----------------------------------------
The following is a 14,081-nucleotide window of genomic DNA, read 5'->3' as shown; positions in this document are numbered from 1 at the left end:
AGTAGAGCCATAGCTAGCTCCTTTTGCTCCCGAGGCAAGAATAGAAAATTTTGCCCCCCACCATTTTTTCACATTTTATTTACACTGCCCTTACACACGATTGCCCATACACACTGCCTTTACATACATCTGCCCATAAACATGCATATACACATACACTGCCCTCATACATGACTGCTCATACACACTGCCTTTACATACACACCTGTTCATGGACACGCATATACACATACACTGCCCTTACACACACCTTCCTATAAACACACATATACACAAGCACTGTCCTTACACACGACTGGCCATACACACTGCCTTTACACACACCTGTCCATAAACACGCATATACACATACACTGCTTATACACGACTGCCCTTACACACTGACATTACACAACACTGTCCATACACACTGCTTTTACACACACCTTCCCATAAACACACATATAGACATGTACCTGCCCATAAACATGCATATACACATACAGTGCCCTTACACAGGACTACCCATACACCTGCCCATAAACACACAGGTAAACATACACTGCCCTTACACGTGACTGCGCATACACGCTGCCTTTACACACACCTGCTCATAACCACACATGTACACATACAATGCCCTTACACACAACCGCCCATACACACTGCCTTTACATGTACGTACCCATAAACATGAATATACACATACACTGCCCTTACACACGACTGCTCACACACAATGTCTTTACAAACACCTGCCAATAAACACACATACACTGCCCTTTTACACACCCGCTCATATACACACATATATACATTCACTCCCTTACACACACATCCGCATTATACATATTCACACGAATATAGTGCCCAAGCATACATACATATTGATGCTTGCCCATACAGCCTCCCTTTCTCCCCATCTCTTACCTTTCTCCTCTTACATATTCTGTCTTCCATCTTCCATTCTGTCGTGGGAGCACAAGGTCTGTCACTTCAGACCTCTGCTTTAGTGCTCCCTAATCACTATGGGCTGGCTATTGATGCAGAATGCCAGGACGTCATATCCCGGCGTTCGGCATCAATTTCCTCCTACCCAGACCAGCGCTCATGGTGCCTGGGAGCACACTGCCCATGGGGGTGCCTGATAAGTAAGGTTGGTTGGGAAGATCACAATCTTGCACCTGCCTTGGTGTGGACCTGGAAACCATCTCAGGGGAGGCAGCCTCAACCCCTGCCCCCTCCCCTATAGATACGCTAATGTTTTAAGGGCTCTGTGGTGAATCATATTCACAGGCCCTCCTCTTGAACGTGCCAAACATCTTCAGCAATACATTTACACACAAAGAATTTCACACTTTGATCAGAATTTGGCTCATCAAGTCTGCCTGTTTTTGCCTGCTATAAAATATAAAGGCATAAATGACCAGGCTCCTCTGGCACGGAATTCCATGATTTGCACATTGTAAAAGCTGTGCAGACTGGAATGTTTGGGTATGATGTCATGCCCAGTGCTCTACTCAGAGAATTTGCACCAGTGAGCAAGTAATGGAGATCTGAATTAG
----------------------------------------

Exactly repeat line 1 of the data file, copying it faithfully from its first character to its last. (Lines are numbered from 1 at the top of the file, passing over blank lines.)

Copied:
The following is a 14,081-nucleotide window of genomic DNA, read 5'->3' as shown; positions in this document are numbered from 1 at the left end: